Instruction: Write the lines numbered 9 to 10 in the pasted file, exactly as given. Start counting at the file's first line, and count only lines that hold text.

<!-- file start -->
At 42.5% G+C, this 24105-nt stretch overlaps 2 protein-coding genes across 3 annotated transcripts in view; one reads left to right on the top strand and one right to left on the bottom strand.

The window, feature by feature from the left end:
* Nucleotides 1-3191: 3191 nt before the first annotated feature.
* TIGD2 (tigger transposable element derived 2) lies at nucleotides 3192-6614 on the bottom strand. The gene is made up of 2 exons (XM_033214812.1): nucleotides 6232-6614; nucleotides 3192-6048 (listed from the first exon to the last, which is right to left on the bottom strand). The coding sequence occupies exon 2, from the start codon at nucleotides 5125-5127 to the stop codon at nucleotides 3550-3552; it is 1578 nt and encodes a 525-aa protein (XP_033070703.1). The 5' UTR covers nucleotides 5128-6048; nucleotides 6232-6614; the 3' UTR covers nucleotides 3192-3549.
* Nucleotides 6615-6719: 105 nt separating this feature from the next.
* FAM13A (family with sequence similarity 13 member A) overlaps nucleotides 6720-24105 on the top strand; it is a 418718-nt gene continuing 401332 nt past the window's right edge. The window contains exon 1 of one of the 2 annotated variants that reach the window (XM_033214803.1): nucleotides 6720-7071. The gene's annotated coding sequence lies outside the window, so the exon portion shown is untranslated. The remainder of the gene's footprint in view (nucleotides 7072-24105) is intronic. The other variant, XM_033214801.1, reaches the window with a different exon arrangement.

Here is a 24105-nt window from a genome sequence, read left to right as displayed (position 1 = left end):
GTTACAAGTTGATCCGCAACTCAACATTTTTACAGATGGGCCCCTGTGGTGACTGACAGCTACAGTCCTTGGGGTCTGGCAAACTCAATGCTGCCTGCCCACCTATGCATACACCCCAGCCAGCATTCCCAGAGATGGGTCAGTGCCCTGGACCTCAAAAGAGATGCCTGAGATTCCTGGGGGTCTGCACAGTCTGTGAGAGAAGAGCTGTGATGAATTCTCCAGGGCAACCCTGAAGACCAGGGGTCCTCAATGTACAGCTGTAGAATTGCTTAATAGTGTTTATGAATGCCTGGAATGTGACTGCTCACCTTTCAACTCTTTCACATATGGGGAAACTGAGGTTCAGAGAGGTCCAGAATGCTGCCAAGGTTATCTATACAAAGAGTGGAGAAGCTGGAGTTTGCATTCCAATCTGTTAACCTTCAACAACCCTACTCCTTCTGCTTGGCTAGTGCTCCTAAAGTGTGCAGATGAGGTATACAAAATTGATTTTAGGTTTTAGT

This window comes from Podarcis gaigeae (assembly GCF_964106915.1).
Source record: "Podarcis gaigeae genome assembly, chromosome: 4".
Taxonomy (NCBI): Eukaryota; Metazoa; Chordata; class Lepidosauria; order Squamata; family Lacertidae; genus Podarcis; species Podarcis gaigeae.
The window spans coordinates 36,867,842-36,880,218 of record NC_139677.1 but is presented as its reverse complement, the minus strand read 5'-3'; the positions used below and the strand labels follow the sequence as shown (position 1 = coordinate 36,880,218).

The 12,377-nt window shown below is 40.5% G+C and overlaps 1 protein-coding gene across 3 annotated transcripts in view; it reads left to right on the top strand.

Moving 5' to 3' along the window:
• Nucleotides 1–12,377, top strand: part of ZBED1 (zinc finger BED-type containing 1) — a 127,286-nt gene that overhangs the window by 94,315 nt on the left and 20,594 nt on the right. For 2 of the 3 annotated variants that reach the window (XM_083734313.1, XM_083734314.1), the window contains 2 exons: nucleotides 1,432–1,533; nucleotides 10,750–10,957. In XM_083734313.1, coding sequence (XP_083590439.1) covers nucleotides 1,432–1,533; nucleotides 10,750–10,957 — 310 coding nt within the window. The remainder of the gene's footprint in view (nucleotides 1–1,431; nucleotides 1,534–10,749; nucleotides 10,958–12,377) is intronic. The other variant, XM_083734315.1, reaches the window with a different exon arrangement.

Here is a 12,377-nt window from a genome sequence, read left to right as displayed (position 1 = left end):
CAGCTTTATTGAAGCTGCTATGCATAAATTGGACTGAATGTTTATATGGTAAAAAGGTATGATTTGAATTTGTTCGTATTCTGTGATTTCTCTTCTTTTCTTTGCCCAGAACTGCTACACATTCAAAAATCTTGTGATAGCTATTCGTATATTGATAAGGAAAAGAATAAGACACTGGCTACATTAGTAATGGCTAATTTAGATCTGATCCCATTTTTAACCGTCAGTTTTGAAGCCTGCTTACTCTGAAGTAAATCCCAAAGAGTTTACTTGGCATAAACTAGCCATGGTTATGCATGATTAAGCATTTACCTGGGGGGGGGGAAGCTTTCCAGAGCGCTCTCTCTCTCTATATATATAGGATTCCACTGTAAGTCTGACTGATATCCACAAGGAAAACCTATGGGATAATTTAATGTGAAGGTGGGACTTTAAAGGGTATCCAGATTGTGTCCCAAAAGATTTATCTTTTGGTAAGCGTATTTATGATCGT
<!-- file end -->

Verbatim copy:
This window comes from Podarcis gaigeae (assembly GCF_964106915.1).
Source record: "Podarcis gaigeae genome assembly, chromosome: 4".